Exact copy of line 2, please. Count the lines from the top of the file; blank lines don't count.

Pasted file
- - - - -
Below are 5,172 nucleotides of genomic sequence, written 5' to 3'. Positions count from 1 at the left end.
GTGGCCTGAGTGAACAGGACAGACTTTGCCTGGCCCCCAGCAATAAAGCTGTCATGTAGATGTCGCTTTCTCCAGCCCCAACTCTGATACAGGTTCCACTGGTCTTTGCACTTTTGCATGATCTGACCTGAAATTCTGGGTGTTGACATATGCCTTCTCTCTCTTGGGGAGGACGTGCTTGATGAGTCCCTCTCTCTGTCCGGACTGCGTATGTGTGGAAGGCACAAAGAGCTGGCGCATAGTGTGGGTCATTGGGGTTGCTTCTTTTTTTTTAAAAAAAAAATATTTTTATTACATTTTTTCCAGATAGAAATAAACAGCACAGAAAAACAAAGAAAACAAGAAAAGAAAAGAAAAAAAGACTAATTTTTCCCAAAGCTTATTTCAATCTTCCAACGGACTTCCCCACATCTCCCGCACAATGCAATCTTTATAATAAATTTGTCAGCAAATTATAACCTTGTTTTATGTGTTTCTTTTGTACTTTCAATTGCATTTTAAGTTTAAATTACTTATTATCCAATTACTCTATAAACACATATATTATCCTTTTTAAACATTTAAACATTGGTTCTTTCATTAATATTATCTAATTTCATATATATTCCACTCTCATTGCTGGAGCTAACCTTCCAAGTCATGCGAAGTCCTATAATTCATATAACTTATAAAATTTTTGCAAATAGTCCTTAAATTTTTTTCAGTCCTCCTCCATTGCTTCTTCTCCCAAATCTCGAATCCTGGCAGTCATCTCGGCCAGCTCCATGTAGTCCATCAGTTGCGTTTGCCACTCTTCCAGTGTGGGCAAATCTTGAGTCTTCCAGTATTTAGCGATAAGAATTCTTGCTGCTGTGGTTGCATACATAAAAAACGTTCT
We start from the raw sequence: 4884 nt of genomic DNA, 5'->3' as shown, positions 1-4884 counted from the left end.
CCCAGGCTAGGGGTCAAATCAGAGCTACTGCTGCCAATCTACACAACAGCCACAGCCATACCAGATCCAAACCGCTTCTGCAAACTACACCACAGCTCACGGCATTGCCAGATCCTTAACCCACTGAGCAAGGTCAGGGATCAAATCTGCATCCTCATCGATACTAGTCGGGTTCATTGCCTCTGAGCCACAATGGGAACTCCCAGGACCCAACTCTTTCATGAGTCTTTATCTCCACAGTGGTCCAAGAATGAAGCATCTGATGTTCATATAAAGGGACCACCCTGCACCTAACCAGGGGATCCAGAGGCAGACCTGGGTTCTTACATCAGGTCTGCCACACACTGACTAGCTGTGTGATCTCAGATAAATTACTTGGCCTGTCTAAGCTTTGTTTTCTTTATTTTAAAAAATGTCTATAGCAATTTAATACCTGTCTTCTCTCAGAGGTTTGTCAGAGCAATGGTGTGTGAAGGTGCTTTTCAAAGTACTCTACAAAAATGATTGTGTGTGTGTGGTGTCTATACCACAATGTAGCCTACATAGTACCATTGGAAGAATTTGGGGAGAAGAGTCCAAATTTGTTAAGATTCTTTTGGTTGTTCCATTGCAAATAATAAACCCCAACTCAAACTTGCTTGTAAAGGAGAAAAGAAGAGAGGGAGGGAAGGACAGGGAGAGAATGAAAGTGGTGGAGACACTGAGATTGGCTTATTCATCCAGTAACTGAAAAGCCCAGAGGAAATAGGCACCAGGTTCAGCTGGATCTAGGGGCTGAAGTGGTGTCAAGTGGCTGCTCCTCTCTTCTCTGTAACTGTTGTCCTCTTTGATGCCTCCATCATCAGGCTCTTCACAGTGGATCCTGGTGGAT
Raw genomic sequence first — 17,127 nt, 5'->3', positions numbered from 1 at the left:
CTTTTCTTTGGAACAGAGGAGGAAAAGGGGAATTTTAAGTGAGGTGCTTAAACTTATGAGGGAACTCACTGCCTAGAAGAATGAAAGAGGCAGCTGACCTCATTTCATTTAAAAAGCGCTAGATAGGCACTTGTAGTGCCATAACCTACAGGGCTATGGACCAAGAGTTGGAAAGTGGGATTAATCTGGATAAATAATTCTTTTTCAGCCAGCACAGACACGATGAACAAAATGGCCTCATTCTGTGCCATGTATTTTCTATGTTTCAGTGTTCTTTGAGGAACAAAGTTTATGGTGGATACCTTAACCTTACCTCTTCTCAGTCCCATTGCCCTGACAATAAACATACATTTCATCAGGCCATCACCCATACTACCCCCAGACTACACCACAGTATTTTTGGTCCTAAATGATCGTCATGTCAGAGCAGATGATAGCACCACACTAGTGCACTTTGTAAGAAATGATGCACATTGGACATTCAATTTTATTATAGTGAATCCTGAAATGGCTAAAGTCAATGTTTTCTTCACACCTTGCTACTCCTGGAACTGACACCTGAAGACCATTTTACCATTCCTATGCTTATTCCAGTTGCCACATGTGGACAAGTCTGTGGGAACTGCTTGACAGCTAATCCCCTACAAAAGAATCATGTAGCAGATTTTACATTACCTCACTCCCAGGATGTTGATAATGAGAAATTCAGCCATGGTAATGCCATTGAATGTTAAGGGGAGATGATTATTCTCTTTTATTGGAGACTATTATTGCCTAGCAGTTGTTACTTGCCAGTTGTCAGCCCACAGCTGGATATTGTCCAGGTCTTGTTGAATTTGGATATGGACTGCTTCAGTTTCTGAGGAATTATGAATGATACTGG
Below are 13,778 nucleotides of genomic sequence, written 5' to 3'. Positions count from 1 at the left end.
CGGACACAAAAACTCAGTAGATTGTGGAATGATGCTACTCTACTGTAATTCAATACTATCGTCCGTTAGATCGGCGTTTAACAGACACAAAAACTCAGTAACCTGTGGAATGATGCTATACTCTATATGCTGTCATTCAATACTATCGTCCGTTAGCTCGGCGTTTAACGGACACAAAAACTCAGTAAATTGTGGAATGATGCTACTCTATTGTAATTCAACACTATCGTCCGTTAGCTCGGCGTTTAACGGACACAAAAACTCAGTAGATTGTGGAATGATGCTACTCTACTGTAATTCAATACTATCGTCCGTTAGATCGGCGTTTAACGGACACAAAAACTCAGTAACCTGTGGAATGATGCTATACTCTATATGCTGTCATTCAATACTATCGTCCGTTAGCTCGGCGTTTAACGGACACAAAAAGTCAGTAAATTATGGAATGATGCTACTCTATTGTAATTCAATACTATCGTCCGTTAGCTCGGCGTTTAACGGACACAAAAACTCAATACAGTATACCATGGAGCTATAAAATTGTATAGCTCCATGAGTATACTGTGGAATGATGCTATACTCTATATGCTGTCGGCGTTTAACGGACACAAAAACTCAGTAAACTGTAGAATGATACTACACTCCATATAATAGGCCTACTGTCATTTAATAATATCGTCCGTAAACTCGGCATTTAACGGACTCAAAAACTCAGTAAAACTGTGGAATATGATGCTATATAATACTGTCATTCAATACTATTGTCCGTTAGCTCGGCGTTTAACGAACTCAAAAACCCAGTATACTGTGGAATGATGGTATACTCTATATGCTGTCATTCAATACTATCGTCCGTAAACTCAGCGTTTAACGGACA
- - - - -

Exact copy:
GTGGCCTGAGTGAACAGGACAGACTTTGCCTGGCCCCCAGCAATAAAGCTGTCATGTAGATGTCGCTTTCTCCAGCCCCAACTCTGATACAGGTTCCACTGGTCTTTGCACTTTTGCATGATCTGACCTGAAATTCTGGGTGTTGACATATGCCTTCTCTCTCTTGGGGAGGACGTGCTTGATGAGTCCCTCTCTCTGTCCGGACTGCGTATGTGTGGAAGGCACAAAGAGCTGGCGCATAGTGTGGGTCATTGGGGTTGCTTCTTTTTTTTTAAAAAAAAAATATTTTTATTACATTTTTTCCAGATAGAAATAAACAGCACAGAAAAACAAAGAAAACAAGAAAAGAAAAGAAAAAAAGACTAATTTTTCCCAAAGCTTATTTCAATCTTCCAACGGACTTCCCCACATCTCCCGCACAATGCAATCTTTATAATAAATTTGTCAGCAAATTATAACCTTGTTTTATGTGTTTCTTTTGTACTTTCAATTGCATTTTAAGTTTAAATTACTTATTATCCAATTACTCTATAAACACATATATTATCCTTTTTAAACATTTAAACATTGGTTCTTTCATTAATATTATCTAATTTCATATATATTCCACTCTCATTGCTGGAGCTAACCTTCCAAGTCATGCGAAGTCCTATAATTCATATAACTTATAAAATTTTTGCAAATAGTCCTTAAATTTTTTTCAGTCCTCCTCCATTGCTTCTTCTCCCAAATCTCGAATCCTGGCAGTCATCTCGGCCAGCTCCATGTAGTCCATCAGTTGCGTTTGCCACTCTTCCAGTGTGGGCAAATCTTGAGTCTTCCAGTATTTAGCGATAAGAATTCTTGCTGCTGTGGTTGCATACATAAAAAACGTTCT